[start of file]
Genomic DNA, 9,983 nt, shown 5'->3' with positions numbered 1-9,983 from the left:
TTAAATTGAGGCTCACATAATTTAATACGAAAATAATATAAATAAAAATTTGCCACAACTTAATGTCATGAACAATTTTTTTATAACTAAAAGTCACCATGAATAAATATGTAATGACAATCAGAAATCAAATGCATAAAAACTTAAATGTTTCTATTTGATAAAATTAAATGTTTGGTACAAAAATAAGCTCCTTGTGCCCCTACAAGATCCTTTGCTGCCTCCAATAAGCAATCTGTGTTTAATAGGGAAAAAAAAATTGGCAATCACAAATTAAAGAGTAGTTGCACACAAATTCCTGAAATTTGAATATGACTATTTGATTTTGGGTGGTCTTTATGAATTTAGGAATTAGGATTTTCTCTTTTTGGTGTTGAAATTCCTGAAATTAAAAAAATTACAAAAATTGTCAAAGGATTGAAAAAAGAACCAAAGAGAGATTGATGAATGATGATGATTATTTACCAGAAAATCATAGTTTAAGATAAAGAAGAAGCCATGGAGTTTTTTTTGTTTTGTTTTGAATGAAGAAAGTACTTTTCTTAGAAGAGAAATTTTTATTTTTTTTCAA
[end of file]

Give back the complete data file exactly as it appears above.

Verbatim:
Genomic DNA, 9,983 nt, shown 5'->3' with positions numbered 1-9,983 from the left:
TTAAATTGAGGCTCACATAATTTAATACGAAAATAATATAAATAAAAATTTGCCACAACTTAATGTCATGAACAATTTTTTTATAACTAAAAGTCACCATGAATAAATATGTAATGACAATCAGAAATCAAATGCATAAAAACTTAAATGTTTCTATTTGATAAAATTAAATGTTTGGTACAAAAATAAGCTCCTTGTGCCCCTACAAGATCCTTTGCTGCCTCCAATAAGCAATCTGTGTTTAATAGGGAAAAAAAAATTGGCAATCACAAATTAAAGAGTAGTTGCACACAAATTCCTGAAATTTGAATATGACTATTTGATTTTGGGTGGTCTTTATGAATTTAGGAATTAGGATTTTCTCTTTTTGGTGTTGAAATTCCTGAAATTAAAAAAATTACAAAAATTGTCAAAGGATTGAAAAAAGAACCAAAGAGAGATTGATGAATGATGATGATTATTTACCAGAAAATCATAGTTTAAGATAAAGAAGAAGCCATGGAGTTTTTTTTGTTTTGTTTTGAATGAAGAAAGTACTTTTCTTAGAAGAGAAATTTTTATTTTTTTTCAA